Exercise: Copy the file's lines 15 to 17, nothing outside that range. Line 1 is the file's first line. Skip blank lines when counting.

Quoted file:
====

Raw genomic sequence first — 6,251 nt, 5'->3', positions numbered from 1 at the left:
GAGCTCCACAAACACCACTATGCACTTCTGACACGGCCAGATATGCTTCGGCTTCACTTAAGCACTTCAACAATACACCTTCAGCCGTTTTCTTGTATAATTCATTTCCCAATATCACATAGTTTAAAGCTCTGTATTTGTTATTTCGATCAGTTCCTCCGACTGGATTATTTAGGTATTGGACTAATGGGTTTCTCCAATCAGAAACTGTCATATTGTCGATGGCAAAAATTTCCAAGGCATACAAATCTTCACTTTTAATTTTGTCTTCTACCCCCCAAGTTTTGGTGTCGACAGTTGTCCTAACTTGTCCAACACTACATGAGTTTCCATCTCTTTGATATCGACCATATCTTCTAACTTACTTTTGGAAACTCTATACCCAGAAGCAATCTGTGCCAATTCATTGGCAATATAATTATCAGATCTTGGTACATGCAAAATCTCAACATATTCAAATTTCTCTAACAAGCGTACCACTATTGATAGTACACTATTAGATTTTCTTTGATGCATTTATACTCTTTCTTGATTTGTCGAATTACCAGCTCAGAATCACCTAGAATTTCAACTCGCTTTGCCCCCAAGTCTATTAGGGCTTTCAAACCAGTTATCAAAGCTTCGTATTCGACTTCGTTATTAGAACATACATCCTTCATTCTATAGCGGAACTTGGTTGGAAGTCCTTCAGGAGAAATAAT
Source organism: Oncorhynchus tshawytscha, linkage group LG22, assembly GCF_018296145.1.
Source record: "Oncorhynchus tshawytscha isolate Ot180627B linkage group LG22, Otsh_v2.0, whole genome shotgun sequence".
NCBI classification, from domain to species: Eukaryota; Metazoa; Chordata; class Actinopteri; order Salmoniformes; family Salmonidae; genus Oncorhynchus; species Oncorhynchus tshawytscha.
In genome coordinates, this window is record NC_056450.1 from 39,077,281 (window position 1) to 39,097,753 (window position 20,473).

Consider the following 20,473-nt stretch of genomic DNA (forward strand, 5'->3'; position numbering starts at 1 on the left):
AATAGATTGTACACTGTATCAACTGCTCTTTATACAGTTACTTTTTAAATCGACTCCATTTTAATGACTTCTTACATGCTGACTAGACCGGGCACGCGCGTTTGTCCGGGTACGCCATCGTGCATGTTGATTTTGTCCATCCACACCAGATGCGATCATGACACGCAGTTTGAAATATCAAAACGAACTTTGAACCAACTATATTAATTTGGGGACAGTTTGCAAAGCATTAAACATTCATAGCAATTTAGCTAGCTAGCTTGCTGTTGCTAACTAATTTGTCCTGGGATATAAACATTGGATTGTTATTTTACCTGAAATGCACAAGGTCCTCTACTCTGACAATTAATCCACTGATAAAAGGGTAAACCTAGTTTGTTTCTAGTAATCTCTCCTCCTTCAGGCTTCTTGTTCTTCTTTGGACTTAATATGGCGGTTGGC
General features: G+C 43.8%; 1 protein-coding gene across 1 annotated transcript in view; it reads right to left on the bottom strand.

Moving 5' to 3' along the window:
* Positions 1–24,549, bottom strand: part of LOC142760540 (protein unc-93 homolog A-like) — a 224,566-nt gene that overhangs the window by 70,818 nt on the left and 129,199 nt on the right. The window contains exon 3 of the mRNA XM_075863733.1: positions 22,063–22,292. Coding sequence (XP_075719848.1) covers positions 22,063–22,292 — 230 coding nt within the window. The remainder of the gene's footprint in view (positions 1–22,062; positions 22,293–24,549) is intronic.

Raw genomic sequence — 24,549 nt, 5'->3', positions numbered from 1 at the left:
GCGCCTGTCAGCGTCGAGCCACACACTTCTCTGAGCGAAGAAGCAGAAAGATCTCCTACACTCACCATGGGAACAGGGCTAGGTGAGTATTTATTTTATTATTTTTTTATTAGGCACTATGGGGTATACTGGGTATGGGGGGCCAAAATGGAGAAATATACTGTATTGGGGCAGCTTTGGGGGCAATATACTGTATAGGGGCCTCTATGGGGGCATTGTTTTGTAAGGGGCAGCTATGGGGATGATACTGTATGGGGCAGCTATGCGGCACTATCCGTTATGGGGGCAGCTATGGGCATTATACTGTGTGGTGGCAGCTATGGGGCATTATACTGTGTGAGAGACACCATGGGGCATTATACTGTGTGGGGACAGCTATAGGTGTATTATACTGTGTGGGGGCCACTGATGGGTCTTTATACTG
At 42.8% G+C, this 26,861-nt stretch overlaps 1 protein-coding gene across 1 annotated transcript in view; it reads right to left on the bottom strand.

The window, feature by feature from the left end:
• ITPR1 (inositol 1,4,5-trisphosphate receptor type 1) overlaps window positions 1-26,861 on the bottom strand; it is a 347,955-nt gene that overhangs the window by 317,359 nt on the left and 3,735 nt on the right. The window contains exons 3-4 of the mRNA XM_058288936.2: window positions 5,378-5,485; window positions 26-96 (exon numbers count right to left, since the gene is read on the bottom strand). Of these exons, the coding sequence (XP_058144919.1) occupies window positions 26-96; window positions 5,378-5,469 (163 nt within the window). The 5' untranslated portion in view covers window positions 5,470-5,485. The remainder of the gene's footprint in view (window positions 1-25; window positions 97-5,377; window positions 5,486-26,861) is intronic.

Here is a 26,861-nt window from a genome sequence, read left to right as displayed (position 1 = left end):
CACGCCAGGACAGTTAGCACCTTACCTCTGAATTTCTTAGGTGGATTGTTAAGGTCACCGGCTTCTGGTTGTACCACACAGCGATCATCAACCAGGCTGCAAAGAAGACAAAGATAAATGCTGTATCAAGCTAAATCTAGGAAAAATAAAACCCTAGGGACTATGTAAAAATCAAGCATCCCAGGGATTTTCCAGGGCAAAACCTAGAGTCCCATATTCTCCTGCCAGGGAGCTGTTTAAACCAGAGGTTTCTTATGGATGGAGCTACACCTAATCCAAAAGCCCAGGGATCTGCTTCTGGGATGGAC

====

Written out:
The window, feature by feature from the left end:
• ITPR1 (inositol 1,4,5-trisphosphate receptor type 1) overlaps window positions 1-26,861 on the bottom strand; it is a 347,955-nt gene that overhangs the window by 317,359 nt on the left and 3,735 nt on the right. The window contains exons 3-4 of the mRNA XM_058288936.2: window positions 5,378-5,485; window positions 26-96 (exon numbers count right to left, since the gene is read on the bottom strand). Of these exons, the coding sequence (XP_058144919.1) occupies window positions 26-96; window positions 5,378-5,469 (163 nt within the window). The 5' untranslated portion in view covers window positions 5,470-5,485. The remainder of the gene's footprint in view (window positions 1-25; window positions 97-5,377; window positions 5,486-26,861) is intronic.

Here is a 26,861-nt window from a genome sequence, read left to right as displayed (position 1 = left end):